Jean Tirole

Nobel 2014 | Are regulated markets the secret to a successful and healthy economy?

As an economist, Jean Tirole’s research and regulation theories have changed how market regulation is applied to industries far and wide and broadened the scope of what competition can look like. He is a best-selling author, a distinguished professor and the recipient of a long list of prestigious awards. He is also humble. His work, and personality, have contributed not only to pushing economics forward as a field, but has worked on making it a more collaborative space, bringing in experts from different fields and reaching out to the public in a uniquely personal, relatable and authentic manner.

Jean Tirole

The Sveriges Riksbank Prize in Economic Sciences in Memory of Alfred Nobel, 2014

At a glance

Born: 1953, Troyes, France

Field: Microeconomics and industrial organization

Awarded: The Sveriges Riksbank Prize in Economic Sciences in Memory of Alfred Nobel, 2014

Prize-winning work: For his analysis of market common good and regulation

A prize best shared: Tirole’s longtime colleague and Jean Jacques Laffont passed away before 2014, but it is thought the two would have been co-laureates

A champagne man: His hometown was once the capital of the Champagne region in France and it remains his drink of choice

Current focus for both research and fun: Digital dystopia or, what he calls, social science fiction

Leveling the playing field by regulated markets and competition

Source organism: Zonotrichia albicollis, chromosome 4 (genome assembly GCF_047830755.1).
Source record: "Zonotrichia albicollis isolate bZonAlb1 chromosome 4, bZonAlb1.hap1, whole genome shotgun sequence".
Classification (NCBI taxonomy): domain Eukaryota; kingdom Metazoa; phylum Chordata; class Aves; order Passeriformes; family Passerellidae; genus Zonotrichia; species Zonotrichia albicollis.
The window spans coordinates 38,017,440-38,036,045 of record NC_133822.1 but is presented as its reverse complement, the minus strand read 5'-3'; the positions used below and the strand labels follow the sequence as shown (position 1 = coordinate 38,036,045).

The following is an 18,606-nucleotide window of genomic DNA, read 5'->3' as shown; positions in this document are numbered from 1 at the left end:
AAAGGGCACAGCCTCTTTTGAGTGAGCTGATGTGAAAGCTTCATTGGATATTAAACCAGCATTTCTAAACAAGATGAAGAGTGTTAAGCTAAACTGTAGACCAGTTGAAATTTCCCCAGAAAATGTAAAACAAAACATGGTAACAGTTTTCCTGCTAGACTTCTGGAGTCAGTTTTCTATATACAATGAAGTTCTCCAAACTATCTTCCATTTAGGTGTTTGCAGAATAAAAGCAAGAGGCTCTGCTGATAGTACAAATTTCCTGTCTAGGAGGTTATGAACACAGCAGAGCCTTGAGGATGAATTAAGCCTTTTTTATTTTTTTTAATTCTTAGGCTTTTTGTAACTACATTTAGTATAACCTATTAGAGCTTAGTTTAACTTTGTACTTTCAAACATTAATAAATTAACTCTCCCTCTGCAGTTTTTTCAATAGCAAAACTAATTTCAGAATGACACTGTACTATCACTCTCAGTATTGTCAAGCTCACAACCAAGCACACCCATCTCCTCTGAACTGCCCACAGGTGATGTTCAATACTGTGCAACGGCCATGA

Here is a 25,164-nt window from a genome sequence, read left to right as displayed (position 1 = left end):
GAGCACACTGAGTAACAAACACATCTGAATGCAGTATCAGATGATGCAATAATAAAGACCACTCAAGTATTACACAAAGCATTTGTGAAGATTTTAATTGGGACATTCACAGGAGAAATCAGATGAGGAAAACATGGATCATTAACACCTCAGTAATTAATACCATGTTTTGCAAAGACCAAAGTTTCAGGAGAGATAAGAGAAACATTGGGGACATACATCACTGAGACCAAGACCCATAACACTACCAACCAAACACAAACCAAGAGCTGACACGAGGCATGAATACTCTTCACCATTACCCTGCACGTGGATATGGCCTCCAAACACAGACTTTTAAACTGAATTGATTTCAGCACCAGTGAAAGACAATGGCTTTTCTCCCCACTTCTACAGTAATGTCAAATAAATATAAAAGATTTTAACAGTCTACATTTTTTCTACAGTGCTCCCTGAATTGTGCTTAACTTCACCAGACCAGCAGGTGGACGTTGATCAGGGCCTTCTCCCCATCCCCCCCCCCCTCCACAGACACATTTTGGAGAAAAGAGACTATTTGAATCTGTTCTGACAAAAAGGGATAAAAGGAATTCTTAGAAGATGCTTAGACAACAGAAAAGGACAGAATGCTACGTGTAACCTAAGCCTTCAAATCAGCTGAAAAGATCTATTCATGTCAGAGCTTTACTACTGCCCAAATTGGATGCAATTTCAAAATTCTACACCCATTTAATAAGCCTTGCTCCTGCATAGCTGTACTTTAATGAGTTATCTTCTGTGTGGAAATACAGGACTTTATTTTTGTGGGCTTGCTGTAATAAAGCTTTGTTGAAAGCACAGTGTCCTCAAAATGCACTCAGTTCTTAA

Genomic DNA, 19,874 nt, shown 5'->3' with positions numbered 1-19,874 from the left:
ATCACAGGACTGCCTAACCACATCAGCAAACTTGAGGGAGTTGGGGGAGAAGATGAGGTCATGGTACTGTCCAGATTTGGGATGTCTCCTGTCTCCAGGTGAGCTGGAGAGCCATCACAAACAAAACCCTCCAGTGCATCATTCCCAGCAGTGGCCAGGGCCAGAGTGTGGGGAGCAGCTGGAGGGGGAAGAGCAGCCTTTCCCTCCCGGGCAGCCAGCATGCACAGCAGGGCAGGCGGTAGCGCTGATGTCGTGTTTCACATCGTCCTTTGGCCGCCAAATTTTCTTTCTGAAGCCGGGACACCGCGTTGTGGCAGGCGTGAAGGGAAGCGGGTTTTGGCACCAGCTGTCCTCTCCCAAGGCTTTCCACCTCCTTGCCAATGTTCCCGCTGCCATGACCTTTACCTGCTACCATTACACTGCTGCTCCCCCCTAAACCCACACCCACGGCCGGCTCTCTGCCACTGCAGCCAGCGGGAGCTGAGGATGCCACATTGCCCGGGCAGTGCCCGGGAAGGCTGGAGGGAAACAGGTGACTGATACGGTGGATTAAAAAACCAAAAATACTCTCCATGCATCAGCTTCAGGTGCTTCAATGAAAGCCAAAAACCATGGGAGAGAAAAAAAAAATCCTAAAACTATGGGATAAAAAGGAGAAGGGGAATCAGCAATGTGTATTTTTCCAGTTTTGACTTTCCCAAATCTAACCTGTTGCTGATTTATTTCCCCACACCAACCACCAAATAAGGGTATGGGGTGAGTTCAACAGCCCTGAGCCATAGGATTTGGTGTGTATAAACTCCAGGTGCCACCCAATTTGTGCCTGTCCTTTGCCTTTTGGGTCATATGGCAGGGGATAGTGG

When Tirole and his colleague Jean Jacques Laffont began their market regulation research in the 80s, he noticed a lot of areas where monopolies or tight oligopolies—markets controlled by a small number of firms—had formed. He found this troubling as it allowed them to raise prices or lower the quality without incurring a loss of customers, which makes sense where there are no competitors for customers to switchpowee to.

“It's very hard to define exactly what a monopoly or oligopoly is, but what we can do is to try to measure how much harm is done to society because of those high prices and this lack of innovation,” says Tirole. “So we need competition and that's really what my early research has been about is to try to introduce competition.”

They began looking at utility monopolies, including railroad, telecom and electricity companies with three main goals in mind. The first, how to introduce competitors. They found that while different industries face similar competitive challenges, they differed in many ways. Each industry warranted its own analysis.

In the railroad industry, you can’t simply duplicate tracks or stations. So it becomes about where competition can be introduced, for example in the production facilities that can compete amongst themselves. Competition requires innovation which in the long run, keeps companies on their toes, according to Tirole.